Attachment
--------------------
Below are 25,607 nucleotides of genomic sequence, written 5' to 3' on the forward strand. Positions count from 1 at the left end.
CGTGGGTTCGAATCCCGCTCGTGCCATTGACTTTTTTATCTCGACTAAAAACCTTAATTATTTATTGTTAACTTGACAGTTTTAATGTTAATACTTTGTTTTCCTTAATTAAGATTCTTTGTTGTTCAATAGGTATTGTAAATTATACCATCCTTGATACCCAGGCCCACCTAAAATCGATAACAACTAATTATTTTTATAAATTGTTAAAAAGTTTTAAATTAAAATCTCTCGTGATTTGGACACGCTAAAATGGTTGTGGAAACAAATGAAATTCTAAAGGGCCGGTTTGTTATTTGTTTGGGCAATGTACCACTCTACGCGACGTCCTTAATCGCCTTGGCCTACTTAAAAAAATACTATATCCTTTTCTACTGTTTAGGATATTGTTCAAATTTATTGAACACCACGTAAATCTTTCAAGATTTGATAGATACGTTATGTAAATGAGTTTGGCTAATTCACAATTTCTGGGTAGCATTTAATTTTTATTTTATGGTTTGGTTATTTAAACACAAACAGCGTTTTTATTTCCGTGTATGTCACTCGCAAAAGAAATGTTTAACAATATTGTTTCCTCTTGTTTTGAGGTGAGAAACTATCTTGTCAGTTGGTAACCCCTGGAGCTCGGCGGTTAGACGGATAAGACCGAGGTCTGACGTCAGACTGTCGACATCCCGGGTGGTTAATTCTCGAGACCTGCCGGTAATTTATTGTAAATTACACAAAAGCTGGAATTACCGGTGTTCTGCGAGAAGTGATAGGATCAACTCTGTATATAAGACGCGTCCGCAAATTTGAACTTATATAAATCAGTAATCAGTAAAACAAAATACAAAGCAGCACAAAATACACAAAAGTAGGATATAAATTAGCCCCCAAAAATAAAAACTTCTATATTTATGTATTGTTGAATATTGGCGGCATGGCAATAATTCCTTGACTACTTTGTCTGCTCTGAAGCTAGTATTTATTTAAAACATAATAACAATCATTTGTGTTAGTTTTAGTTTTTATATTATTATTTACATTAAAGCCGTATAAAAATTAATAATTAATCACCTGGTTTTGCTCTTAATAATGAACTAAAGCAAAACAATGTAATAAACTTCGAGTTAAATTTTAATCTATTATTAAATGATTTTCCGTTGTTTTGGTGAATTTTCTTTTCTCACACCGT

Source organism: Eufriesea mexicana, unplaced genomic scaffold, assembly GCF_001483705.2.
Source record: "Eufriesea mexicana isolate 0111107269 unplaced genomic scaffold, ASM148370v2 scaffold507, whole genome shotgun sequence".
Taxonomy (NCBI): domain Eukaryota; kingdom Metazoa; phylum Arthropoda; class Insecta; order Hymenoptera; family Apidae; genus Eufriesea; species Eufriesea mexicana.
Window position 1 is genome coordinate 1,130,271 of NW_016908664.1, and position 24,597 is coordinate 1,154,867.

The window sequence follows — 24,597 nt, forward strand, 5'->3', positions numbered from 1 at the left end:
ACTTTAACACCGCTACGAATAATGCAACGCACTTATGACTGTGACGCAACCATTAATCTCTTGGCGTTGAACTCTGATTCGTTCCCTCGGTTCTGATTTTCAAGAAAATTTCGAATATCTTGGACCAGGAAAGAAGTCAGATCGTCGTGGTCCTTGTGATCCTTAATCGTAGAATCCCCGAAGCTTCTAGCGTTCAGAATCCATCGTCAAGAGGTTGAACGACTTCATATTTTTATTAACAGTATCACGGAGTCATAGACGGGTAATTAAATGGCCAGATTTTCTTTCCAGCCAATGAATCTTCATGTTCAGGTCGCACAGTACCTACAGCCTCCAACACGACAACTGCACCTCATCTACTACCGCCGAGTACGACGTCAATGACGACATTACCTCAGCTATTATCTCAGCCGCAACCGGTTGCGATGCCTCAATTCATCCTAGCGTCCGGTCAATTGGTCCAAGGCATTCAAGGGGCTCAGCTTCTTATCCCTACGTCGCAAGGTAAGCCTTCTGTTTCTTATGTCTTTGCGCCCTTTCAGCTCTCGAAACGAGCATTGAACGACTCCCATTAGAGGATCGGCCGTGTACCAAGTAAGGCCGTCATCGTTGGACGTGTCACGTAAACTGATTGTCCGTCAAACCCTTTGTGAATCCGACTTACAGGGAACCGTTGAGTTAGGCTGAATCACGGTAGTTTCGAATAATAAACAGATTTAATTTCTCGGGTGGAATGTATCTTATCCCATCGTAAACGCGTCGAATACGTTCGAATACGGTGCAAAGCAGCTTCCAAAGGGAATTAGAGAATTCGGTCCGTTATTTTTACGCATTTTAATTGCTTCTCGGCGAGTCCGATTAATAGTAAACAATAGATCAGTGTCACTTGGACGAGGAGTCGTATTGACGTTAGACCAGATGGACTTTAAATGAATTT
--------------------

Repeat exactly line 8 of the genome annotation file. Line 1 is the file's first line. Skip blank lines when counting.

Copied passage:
ACTTTAACACCGCTACGAATAATGCAACGCACTTATGACTGTGACGCAACCATTAATCTCTTGGCGTTGAACTCTGATTCGTTCCCTCGGTTCTGATTTTCAAGAAAATTTCGAATATCTTGGACCAGGAAAGAAGTCAGATCGTCGTGGTCCTTGTGATCCTTAATCGTAGAATCCCCGAAGCTTCTAGCGTTCAGAATCCATCGTCAAGAGGTTGAACGACTTCATATTTTTATTAACAGTATCACGGAGTCATAGACGGGTAATTAAATGGCCAGATTTTCTTTCCAGCCAATGAATCTTCATGTTCAGGTCGCACAGTACCTACAGCCTCCAACACGACAACTGCACCTCATCTACTACCGCCGAGTACGACGTCAATGACGACATTACCTCAGCTATTATCTCAGCCGCAACCGGTTGCGATGCCTCAATTCATCCTAGCGTCCGGTCAATTGGTCCAAGGCATTCAAGGGGCTCAGCTTCTTATCCCTACGTCGCAAGGTAAGCCTTCTGTTTCTTATGTCTTTGCGCCCTTTCAGCTCTCGAAACGAGCATTGAACGACTCCCATTAGAGGATCGGCCGTGTACCAAGTAAGGCCGTCATCGTTGGACGTGTCACGTAAACTGATTGTCCGTCAAACCCTTTGTGAATCCGACTTACAGGGAACCGTTGAGTTAGGCTGAATCACGGTAGTTTCGAATAATAAACAGATTTAATTTCTCGGGTGGAATGTATCTTATCCCATCGTAAACGCGTCGAATACGTTCGAATACGGTGCAAAGCAGCTTCCAAAGGGAATTAGAGAATTCGGTCCGTTATTTTTACGCATTTTAATTGCTTCTCGGCGAGTCCGATTAATAGTAAACAATAGATCAGTGTCACTTGGACGAGGAGTCGTATTGACGTTAGACCAGATGGACTTTAAATGAATTT